Amy Schumer is probably an Enneagram Seven: the Enthusiast – quick-minded, improvising, outgoing, entertaining, idealistic, taboo-breaking, egalitarian, pleasure-seeking.
She generates a tremendous output of material. Her Comedy Central show Inside Amy Schumer features her stand-up act, sketches, interviews with people on the street, and longer interviews with people of interest (a phone sex operator, a medium, a little kid). She talks to everyone as an equal, and always comes up with brilliantly funny things to say. She tackles meaningful subjects, and can be hilariously silly the next moment.
She’s said: “My comedy is unapologetic and fearless. Like, sometimes you’ll wind up having condomless sex with someone that you probably shouldn’t. I’m interested in sharing that part of myself unapologetically so that other people will hopefully feel better.”
She wrote and starred in the movie Trainwreck, which she described to NPR’s Terry Gross as being autobiographical about herself in college. It begins with her character waking up in a strange bed after a one night stand.
Sevens are sensation-seekers. Where’s the next thrill?
The movie tells the story of her character’s relationship with Aaron – a high profile sports doctor, played by Bill Hader. She’s assigned to write about him for a magazine. She meets him, follows him around for a day, and then takes him to bed. She’s surprised when he calls her the next day, wanting to continue the relationship.
In one scene she walks with her sister, breathing quickly for no apparent reason. She denies it when her sister points it out, and then notices it herself. She’s taken aback by the fact that she likes Aaron so much. She’s habituated to keeping commitment – and love – at a distance, so the sensation of actually having strong feelings is foreign to her.
Things take a turn when her father dies. She gives a speech at his funeral that makes everyone laugh, showing a gift of the Seven – the ability to bring people together with humour, even in difficult situations.
But she isn’t used to dealing with pain. Her feelings get displaced, and she immediately gets into an argument with her sister, and soon argues with Aaron.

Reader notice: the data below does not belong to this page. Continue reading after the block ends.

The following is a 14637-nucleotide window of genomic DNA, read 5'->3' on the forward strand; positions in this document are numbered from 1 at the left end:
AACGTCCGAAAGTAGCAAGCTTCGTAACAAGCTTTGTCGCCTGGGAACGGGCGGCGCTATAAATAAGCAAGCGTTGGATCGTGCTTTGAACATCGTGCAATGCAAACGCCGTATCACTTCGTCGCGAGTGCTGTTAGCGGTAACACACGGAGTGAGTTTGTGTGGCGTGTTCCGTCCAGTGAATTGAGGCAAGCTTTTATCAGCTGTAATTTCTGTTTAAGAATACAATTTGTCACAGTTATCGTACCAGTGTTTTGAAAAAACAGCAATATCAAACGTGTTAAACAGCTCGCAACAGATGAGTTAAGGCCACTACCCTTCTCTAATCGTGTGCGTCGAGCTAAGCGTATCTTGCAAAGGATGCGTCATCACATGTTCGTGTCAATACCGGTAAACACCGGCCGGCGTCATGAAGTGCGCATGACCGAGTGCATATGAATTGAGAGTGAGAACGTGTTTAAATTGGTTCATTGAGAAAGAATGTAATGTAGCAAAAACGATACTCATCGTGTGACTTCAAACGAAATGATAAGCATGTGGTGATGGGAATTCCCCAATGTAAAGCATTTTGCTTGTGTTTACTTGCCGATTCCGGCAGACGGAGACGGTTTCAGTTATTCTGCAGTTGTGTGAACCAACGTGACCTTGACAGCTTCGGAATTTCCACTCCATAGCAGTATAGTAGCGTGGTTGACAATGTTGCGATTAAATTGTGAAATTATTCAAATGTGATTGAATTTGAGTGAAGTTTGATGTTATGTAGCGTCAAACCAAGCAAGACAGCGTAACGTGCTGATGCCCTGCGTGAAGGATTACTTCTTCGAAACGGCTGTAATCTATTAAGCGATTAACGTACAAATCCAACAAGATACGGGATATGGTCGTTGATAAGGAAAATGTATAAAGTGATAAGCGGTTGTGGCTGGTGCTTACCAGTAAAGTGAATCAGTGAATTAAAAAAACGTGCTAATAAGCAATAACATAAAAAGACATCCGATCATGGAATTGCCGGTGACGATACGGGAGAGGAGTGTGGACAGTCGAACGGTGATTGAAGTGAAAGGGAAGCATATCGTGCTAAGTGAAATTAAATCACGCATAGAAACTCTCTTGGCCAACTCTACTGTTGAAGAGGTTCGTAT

Later, Aaron accepts an award, and as he gives his acceptance speech, Amy receives a call from her angry boss. She leaves to answer it, and then sneaks off to smoke a joint, missing the speech completely.
Sevens might look for an escape hatch when faced with emotions and situations they don’t want. More sensations! No sadness! No conflict! No fear!
Aaron later brings up his hurt feelings, and his misgivings about her promiscuity in general. She exits via the escape hatch, immediately ending the relationship. She goes out, gets drunk and goes home with a guy.
How often are any of us confronted with a difficult emotion, and choose to escape it rather than sit with it?
How often do we sabotage our relationships out of fear of being vulnerable, of being seen at our worst?
Do we have the courage to sit with the pain inside, with our insecurities?
Can we take a look at the thousand things we’re doing to fill our lives, and ask ourselves, is this really what I want to be doing with my time? Am I distracting myself? Is there something better that I know deep down it’s in my heart to do? And do I dare admit that to myself, and then take the first steps to doing something about it?
Trainwreck gives Amy a happy and hopeful ending. She steps out of her habits and patterns, and initiates what could very well be a new future for herself.
Of course, it’s much easier to find the way out in fiction than in real life. Our habits and fears are set in deep grooves. Change is always possible, though difficult to initiate, and even harder to sustain. But it’s better to take tentative steps in a direction that scares us than to wind up a smashed-up train.